Finding our voice

Three research assistants explore academic life and support networks.

Research assistants (RAs) work in a wide range of different fields in the sciences and social sciences. At the Institute of Psychiatry, Psychology and Neuroscience (IoPPN), King’s College London (KCL) there are around 228 RAs working across 14 departments. Some RAs are based within universities, working collaboratively with colleagues ‘nine to five’ on someone else’s project, whilst some are involved in community or outreach projects, which can involve working long hours in isolation outside a university setting. Most are recent graduates for whom being an RA is their first job and a stepping stone to undertaking a PhD or DClinPsy. RAs have short fixed-term contracts and are usually in charge of their own development, often with little career information and training opportunities tailored towards them.

This insecurity can be daunting for new researchers who have recently emerged from a taught degree. Yet RAs are a core component of academia, and without us many projects would cease to progress; thus it is important that our contributions are recognised, and that our career and support needs are met.

The tree of us work together in the Addictions Department, and Stephanie (see below) founded the Addictions RA (ARA) Network to tackle some of these issues. We hold monthly meetings to provide opportunities to meet other RAs, share our experiences, obtain information about training courses and peer support regarding applications for PhDs and clinical training. We also invite speakers to provide advice regarding different careers and allow us to network with people both within and outside our department.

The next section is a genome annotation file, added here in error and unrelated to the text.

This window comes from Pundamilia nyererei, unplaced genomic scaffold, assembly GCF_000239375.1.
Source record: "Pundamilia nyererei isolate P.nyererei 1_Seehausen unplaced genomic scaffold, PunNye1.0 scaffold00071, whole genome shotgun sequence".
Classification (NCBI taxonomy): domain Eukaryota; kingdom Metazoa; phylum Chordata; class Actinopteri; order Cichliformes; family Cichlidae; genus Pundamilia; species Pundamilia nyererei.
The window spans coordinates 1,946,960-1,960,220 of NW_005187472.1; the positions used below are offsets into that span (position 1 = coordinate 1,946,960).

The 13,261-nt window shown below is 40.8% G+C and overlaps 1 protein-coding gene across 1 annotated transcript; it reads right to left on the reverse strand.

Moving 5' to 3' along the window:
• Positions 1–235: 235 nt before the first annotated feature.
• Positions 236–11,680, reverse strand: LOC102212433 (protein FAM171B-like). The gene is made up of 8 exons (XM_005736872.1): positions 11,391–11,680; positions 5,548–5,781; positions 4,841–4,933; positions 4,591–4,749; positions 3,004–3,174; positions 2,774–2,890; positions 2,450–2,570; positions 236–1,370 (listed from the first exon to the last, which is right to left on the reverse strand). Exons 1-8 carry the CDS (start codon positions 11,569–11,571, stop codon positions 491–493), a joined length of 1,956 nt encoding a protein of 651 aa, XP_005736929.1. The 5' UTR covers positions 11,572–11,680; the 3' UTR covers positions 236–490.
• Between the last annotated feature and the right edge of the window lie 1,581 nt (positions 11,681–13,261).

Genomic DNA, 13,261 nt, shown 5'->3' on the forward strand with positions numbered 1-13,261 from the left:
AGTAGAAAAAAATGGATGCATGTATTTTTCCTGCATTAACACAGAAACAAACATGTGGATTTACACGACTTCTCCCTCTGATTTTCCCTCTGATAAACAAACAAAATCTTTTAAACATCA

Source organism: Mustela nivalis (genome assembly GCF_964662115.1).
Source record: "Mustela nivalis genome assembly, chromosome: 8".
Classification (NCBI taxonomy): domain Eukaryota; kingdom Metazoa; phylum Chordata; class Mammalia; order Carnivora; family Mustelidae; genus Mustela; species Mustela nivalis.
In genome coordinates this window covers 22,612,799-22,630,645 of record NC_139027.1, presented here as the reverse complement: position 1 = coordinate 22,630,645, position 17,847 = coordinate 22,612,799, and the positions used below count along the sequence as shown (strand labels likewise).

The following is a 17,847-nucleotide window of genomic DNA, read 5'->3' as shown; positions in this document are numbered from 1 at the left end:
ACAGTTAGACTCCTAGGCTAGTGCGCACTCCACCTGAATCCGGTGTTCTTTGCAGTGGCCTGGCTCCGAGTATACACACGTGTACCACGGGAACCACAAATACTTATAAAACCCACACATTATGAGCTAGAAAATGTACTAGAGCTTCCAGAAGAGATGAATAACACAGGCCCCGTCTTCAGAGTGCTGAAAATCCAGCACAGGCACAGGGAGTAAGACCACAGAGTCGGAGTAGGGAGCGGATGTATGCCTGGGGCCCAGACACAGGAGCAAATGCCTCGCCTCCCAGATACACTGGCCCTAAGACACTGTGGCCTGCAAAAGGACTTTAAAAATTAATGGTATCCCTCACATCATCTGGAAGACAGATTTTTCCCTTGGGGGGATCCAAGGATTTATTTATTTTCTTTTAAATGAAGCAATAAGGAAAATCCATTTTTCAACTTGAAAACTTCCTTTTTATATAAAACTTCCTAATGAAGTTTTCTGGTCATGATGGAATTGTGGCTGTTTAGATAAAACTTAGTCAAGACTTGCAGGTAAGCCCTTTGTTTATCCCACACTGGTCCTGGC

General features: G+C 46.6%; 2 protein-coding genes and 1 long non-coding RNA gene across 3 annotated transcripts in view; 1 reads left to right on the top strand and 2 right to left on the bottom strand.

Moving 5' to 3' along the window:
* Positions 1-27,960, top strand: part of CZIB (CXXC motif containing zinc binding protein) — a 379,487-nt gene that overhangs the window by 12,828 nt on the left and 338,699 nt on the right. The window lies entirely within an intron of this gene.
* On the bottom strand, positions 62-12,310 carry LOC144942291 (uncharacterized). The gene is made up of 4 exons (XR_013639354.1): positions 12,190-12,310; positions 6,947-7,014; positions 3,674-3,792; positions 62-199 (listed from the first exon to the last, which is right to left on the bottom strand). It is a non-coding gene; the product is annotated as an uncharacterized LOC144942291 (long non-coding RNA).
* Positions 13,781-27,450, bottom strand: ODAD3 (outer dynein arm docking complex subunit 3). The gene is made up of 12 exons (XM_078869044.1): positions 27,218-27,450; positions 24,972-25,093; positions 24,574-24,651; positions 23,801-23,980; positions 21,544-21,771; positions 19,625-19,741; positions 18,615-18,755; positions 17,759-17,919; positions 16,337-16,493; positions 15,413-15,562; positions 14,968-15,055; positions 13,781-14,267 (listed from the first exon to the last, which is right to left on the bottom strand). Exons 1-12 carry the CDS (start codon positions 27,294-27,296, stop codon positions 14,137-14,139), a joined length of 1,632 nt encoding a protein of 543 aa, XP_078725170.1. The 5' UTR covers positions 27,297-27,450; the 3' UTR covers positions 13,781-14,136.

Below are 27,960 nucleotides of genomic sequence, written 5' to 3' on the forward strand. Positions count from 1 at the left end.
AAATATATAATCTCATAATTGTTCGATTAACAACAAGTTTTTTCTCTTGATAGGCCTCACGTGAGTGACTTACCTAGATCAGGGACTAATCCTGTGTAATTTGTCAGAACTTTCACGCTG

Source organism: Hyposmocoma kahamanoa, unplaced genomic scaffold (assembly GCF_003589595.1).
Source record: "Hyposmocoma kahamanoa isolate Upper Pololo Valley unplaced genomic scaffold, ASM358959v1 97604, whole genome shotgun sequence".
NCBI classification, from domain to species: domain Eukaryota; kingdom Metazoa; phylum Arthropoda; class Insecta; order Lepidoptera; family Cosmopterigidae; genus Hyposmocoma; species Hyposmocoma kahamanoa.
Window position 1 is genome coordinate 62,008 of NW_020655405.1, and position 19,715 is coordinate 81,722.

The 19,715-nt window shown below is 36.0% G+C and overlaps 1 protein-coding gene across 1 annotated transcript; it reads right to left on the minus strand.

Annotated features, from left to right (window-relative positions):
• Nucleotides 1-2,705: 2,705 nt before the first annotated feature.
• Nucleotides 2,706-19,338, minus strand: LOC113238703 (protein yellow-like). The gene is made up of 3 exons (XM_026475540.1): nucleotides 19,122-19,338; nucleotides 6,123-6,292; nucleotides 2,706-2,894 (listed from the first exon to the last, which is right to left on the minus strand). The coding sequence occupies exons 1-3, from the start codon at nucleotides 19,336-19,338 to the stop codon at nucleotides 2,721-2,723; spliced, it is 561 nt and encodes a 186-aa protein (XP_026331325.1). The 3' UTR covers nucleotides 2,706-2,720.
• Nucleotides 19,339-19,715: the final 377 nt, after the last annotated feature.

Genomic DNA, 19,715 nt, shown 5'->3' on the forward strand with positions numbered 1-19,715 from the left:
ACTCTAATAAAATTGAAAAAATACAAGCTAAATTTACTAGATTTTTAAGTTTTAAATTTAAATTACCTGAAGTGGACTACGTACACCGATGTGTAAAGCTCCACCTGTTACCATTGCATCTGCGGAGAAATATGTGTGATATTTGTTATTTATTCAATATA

The ARA Network held the first event specifically for RAs across the IoPPN in May 2016: Career Initiatives and Networking for Research Assistants. The event was a huge success, with 35 RAs attending from eight departments. Through such events and by working with professional services at the organisational level, we hope to ensure that each RA feels they are part of their department or team, and that they are provided with adequate support. RAs from another IoPPN department (Psychological Medicine) have established their own network, which we have directly supported, and we hope to continue working to help RAs across KCL and other universities set up, and connect, their own networks. If you are interested in setting up your own RA network, or connecting with ours, e-mail [email protected].

Stephanie Fincham-Campbell: ‘I work on the Alcohol Theme of the CLAHRC (Collaborations for Leadership in Applied Health Research and Care), primarily on a randomised controlled trial evaluating the effectiveness of an assertive outreach service for people who are frequently admitted to hospital due to alcohol-related problems. I have been an RA for four years and this is my third project. The careers support I receive varies a lot depending on the department, my line manager and the number of RAs on the team. Access to career opportunities has largely depended on my type of work: office-based work has allowed me to attend training courses, departmental meetings and develop the ARA Network, yet in the past it has been easy to miss out on the wealth of available opportunities available whilst doing data collection with a short-term contract – time can really fly by! Developing the ARA Network has helped address these issues by making information instantly and easily accessible. It’s a way to get to know RAs on other projects and makes working in the department a great place to be, whether that is by offloading about a chaotic day or discovering events to attend. Now we have a platform to receive and share information within the department and across the Institute.